Brothers and sisters, let us pray for this grieving family of believers, but let us also learn to be as wise as serpents and as innocent as doves (Matthew 10:16). Whenever anyone is offering you something that sounds too good to be true, assume that it IS too good to be true. Please seek medical advice from the best experts you can find. There are legitimate cancer centers that utilize the best scientific medicine but which also attempt to treat the whole person. The Mayo Clinic and MD Anderson are two places you should investigate.
When I was diagnosed with leukemia in 2013, my wife went online and searched for the top doctors in the world for my particular cancer. By God’s grace, one name that came up again and again was that of John C. Byrd at The James Cancer Center at The Ohio State University in (relatively) nearby Columbus, OH. Dr. Byrd’s team runs an active research lab. They’ve developed new drugs. They regularly supervise clinical trials. I was treated with conventional chemo when I was first diagnosed because I did not qualify for a trial at that time. When I relapsed two years later, I was able to get into a trial. After another 18 months of treatment with three new drugs, I’ve been in remission for nearly three years. If I had tried to treat myself or if I had opted for an alternative therapy, I would not be here today. I would not have seen my two oldest daughters get married last year. My heart breaks for any family who loses a loved one to cancer, and it breaks even more for those who have been duped by the merchants of false hope to forego treatments that have a high likelihood of succeeding for those that do not.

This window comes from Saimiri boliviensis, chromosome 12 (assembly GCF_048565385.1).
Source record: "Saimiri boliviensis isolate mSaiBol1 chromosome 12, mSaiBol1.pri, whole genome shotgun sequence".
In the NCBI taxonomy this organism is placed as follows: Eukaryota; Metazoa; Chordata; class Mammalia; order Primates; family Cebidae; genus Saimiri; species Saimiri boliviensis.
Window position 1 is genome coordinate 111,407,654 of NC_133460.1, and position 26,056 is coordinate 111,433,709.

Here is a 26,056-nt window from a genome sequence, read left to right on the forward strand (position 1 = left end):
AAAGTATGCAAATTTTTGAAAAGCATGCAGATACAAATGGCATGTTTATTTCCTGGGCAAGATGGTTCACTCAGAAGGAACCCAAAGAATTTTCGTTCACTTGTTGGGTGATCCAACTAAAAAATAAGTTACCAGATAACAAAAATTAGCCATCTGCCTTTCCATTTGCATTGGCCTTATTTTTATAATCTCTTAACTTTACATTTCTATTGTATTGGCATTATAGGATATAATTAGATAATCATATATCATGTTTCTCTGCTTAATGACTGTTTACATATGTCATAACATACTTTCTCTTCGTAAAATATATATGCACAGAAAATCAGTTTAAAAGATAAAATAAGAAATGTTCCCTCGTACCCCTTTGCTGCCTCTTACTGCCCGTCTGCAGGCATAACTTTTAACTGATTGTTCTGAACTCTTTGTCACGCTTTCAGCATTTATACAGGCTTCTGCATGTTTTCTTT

Jesus came to a weary world, looking for answers and offered one, true and abiding hope: “Peace I leave with you; my peace I give to you. Not as the world gives do I give to you. Let not your hearts be troubled, neither let them be afraid” (John 14:27, ESV). In Him we have the only “sure thing.” Our ultimate hope must not be in anything in the world. But let us seek His guidance in being discerning about where we go for help while we are here.